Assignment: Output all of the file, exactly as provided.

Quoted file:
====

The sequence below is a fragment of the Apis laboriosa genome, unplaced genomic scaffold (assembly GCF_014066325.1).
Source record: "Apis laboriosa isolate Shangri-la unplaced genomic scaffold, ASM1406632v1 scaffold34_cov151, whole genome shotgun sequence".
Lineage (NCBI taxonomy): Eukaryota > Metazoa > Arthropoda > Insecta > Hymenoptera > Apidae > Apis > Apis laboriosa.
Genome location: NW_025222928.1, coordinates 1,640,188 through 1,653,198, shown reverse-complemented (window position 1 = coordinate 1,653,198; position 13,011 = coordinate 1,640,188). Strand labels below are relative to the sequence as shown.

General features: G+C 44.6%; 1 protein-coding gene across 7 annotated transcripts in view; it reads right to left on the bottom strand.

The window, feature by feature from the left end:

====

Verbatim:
The sequence below is a fragment of the Apis laboriosa genome, unplaced genomic scaffold (assembly GCF_014066325.1).
Source record: "Apis laboriosa isolate Shangri-la unplaced genomic scaffold, ASM1406632v1 scaffold34_cov151, whole genome shotgun sequence".
Lineage (NCBI taxonomy): Eukaryota > Metazoa > Arthropoda > Insecta > Hymenoptera > Apidae > Apis > Apis laboriosa.
Genome location: NW_025222928.1, coordinates 1,640,188 through 1,653,198, shown reverse-complemented (window position 1 = coordinate 1,653,198; position 13,011 = coordinate 1,640,188). Strand labels below are relative to the sequence as shown.

General features: G+C 44.6%; 1 protein-coding gene across 7 annotated transcripts in view; it reads right to left on the bottom strand.

The window, feature by feature from the left end: